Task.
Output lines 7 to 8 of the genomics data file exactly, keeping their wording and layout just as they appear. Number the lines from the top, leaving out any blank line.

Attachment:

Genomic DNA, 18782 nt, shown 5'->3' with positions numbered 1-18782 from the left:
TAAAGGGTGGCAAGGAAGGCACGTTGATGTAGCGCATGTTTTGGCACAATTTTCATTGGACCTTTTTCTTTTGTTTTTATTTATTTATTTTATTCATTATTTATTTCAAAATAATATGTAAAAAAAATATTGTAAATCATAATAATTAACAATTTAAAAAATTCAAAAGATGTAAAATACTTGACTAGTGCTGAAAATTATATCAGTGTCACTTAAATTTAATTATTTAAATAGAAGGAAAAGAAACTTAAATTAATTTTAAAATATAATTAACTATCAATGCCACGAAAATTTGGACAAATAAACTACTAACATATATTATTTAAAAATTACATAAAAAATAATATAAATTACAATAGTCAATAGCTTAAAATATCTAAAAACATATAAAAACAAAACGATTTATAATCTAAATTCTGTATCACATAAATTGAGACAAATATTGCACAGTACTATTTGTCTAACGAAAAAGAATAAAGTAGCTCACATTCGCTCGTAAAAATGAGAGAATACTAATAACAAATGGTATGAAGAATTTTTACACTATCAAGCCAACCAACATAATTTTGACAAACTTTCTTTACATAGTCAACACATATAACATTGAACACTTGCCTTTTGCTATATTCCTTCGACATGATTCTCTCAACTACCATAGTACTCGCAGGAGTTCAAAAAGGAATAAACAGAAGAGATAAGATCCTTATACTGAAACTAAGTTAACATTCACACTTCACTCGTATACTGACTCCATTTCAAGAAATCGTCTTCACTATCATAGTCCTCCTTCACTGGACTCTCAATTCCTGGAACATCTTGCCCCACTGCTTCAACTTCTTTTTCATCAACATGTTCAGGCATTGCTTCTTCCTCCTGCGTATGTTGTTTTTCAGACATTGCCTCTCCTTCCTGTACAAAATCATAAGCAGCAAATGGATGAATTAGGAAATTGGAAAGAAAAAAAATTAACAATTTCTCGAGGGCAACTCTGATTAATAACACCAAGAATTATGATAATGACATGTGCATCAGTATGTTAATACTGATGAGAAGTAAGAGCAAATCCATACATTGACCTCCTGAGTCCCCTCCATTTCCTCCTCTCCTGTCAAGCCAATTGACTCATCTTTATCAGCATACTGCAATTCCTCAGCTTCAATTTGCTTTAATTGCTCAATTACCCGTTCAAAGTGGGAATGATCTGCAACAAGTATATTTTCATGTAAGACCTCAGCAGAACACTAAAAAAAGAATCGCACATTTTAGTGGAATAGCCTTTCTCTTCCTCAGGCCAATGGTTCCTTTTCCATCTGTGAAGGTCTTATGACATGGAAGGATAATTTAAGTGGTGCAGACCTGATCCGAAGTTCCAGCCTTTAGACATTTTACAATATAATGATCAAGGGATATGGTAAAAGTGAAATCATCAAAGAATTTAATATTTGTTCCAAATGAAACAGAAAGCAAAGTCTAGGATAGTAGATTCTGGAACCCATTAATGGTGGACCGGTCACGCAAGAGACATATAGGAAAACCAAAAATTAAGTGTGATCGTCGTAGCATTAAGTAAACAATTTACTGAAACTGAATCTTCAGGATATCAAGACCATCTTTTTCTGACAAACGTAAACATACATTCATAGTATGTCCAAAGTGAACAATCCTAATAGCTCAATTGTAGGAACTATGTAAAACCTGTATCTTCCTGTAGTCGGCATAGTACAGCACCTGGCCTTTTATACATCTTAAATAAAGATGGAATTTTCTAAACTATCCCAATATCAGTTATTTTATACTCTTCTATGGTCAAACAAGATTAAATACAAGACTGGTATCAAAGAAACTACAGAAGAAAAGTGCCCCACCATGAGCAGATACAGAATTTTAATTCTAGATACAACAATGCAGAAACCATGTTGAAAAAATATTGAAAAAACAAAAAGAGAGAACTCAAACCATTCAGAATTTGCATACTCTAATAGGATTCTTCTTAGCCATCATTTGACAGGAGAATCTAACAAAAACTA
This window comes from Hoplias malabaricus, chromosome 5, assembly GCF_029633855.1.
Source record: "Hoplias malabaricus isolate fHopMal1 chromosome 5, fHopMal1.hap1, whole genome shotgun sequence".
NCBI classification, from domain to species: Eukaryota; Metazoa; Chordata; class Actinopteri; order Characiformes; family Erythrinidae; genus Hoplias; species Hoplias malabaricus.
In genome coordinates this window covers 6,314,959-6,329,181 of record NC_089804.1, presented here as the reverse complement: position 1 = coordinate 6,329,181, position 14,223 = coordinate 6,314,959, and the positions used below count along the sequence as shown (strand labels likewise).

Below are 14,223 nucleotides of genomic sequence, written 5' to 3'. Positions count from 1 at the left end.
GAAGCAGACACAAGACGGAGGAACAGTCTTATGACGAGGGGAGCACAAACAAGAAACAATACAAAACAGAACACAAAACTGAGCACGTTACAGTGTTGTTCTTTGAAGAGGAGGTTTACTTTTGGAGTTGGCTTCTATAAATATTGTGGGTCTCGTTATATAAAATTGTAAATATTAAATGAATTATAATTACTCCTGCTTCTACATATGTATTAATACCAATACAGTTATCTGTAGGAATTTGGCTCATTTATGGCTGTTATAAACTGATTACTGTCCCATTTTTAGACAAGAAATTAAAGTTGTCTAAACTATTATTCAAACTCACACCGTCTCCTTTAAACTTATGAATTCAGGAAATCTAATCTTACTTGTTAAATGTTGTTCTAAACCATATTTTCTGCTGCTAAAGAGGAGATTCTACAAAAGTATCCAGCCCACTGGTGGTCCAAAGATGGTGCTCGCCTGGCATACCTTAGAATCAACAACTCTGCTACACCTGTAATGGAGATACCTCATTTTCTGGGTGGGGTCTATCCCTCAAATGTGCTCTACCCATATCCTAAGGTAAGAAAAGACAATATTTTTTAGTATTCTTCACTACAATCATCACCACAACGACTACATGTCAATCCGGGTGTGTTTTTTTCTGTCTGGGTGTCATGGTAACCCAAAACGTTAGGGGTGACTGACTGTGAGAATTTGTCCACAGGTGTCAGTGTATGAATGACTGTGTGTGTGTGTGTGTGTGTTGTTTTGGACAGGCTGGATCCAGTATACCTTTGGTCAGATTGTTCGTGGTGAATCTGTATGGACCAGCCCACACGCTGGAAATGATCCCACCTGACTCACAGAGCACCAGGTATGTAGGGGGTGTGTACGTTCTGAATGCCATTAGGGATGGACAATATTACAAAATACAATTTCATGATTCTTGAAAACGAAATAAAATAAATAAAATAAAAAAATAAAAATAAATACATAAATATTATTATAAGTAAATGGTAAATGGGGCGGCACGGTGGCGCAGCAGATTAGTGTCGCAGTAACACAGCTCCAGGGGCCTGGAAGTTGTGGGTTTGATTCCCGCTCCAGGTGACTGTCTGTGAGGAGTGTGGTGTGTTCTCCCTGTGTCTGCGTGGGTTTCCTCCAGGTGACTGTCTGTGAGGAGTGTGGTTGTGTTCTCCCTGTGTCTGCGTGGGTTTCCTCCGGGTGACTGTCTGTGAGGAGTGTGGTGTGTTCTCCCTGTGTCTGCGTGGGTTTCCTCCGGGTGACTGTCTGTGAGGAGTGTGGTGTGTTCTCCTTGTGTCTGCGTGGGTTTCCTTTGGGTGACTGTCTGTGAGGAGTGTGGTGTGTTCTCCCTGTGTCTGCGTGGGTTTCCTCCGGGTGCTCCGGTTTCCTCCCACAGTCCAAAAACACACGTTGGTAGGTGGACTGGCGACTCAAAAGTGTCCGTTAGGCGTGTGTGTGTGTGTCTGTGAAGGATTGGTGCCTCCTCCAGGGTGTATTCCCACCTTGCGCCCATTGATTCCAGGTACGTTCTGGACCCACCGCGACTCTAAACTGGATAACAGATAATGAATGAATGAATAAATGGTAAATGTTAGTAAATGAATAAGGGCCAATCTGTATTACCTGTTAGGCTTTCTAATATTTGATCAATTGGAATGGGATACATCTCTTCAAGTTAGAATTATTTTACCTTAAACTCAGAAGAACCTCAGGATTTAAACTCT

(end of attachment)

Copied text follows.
Below are 14,223 nucleotides of genomic sequence, written 5' to 3'. Positions count from 1 at the left end.
GAAGCAGACACAAGACGGAGGAACAGTCTTATGACGAGGGGAGCACAAACAAGAAACAATACAAAACAGAACACAAAACTGAGCACGTTACAGTGTTGTTCTTTGAAGAGGAGGTTTACTTTTGGAGTTGGCTTCTATAAATATTGTGGGTCTCGTTATATAAAATTGTAAATATTAAATGAATTATAATTACTCCTGCTTCTACATATGTATTAATACCAATACAGTTATCTGTAGGAATTTGGCTCATTTATGGCTGTTATAAACTGATTACTGTCCCATTTTTAGACAAGAAATTAAAGTTGTCTAAACTATTATTCAAACTCACACCGTCTCCTTTAAACTTATGAATTCAGGAAATCTAATCTTACTTGTTAAATGTTGTTCTAAACCATATTTTCTGCTGCTAAAGAGGAGATTCTACAAAAGTATCCAGCCCACTGGTGGTCCAAAGATGGTGCTCGCCTGGCATACCTTAGAATCAACAACTCTGCTACACCTGTAATGGAGATACCTCATTTTCTGGGTGGGGTCTATCCCTCAAATGTGCTCTACCCATATCCTAAGGTAAGAAAAGACAATATTTTTTAGTATTCTTCACTACAATCATCACCACAACGACTACATGTCAATCCGGGTGTGTTTTTTTCTGTCTGGGTGTCATGGTAACCCAAAACGTTAGGGGTGACTGACTGTGAGAATTTGTCCACAGGTGTCAGTGTATGAATGACTGTGTGTGTGTGTGTGTGTGTTGTTTTGGACAGGCTGGATCCAGTATACCTTTGGTCAGATTGTTCGTGGTGAATCTGTATGGACCAGCCCACACGCTGGAAATGATCCCACCTGACTCACAGAGCACCAGGTATGTAGGGGGTGTGTACGTTCTGAATGCCATTAGGGATGGACAATATTACAAAATACAATTTCATGATTCTTGAAAACGAAATAAAATAAATAAAATAAAAAAATAAAAATAAATACATAAATATTATTATAAGTAAATGGTAAATGGGGCGGCACGGTGGCGCAGCAGATTAGTGTCGCAGTAACACAGCTCCAGGGGCCTGGAAGTTGTGGGTTTGATTCCCGCTCCAGGTGACTGTCTGTGAGGAGTGTGGTGTGTTCTCCCTGTGTCTGCGTGGGTTTCCTCCAGGTGACTGTCTGTGAGGAGTGTGGTTGTGTTCTCCCTGTGTCTGCGTGGGTTTCCTCCGGGTGACTGTCTGTGAGGAGTGTGGTGTGTTCTCCCTGTGTCTGCGTGGGTTTCCTCCGGGTGACTGTCTGTGAGGAGTGTGGTGTGTTCTCCTTGTGTCTGCGTGGGTTTCCTTTGGGTGACTGTCTGTGAGGAGTGTGGTGTGTTCTCCCTGTGTCTGCGTGGGTTTCCTCCGGGTGCTCCGGTTTCCTCCCACAGTCCAAAAACACACGTTGGTAGGTGGACTGGCGACTCAAAAGTGTCCGTTAGGCGTGTGTGTGTGTGTCTGTGAAGGATTGGTGCCTCCTCCAGGGTGTATTCCCACCTTGCGCCCATTGATTCCAGGTACGTTCTGGACCCACCGCGACTCTAAACTGGATAACAGATAATGAATGAATGAATAAATGGTAAATGTTAGTAAATGAATAAGGGCCAATCTGTATTACCTGTTAGGCTTTCTAATATTTGATCAATTGGAATGGGATACATCTCTTCAAGTTAGAATTATTTTACCTTAAACTCAGAAGAACCTCAGGATTTAAACTCT